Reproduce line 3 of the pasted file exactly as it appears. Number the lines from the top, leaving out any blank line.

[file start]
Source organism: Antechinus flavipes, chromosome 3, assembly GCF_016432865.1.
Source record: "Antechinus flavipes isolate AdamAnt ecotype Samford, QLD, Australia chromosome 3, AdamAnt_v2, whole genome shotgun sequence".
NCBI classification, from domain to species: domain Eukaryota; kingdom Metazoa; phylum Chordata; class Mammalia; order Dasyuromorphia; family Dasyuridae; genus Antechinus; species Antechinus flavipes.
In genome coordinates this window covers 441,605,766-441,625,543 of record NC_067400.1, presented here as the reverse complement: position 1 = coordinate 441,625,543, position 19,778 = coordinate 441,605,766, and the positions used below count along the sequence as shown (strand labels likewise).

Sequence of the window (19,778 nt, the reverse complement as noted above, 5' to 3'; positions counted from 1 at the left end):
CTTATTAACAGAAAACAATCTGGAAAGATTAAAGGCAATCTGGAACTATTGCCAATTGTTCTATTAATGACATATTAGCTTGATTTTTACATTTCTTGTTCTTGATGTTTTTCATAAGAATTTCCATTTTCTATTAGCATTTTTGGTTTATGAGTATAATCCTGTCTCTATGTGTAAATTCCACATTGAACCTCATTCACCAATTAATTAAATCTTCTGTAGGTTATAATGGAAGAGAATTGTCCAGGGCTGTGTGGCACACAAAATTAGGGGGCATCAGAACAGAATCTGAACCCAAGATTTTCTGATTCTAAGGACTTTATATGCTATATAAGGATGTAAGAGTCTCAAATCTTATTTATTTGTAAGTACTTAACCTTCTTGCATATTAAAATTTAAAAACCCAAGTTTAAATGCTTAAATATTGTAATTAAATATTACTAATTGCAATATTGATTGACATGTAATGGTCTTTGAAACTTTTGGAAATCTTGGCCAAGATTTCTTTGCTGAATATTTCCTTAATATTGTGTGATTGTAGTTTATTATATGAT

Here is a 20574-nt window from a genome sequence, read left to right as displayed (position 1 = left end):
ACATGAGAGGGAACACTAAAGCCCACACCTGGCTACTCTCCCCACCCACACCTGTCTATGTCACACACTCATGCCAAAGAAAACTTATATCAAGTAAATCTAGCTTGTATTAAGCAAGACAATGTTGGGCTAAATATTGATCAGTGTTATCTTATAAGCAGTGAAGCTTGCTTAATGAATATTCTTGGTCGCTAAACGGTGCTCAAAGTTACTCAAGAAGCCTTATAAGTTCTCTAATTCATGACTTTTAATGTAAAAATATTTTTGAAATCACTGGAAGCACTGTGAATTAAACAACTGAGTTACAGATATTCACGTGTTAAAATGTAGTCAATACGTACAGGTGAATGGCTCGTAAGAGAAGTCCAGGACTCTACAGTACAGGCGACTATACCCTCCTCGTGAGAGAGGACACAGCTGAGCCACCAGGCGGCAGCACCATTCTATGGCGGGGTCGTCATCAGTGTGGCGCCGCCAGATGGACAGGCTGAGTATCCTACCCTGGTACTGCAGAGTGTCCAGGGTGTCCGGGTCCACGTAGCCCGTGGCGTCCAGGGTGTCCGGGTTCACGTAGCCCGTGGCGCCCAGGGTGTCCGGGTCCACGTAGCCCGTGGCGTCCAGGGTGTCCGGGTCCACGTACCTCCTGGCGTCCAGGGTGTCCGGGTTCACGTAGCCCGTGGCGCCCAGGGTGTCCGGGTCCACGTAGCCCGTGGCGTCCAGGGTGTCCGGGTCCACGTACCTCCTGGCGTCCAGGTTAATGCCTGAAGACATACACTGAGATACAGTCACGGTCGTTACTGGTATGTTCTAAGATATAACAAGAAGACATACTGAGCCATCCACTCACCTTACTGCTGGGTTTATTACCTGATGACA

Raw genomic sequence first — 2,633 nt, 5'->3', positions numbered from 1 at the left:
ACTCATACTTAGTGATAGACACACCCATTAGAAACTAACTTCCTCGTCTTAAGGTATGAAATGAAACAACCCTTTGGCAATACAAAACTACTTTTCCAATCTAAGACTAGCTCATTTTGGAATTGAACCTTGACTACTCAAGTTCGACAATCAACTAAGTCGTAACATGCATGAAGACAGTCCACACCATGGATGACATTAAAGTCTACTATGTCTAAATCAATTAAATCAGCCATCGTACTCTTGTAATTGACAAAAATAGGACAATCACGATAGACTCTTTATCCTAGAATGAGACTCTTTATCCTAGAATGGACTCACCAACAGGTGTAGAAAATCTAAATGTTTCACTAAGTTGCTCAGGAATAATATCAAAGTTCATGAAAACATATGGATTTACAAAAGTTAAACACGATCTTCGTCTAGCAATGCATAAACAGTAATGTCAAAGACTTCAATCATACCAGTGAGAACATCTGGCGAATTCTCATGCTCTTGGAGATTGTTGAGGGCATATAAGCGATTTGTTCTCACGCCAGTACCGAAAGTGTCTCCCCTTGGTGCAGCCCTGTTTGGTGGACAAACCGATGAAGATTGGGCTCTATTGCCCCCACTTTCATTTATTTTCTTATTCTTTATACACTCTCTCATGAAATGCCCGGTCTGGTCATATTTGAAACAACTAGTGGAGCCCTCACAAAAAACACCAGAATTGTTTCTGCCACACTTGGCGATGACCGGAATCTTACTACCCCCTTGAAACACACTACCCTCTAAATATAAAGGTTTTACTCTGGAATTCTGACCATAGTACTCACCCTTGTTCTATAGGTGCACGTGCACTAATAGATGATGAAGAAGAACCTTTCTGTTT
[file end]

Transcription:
NCBI classification, from domain to species: domain Eukaryota; kingdom Metazoa; phylum Chordata; class Mammalia; order Dasyuromorphia; family Dasyuridae; genus Antechinus; species Antechinus flavipes.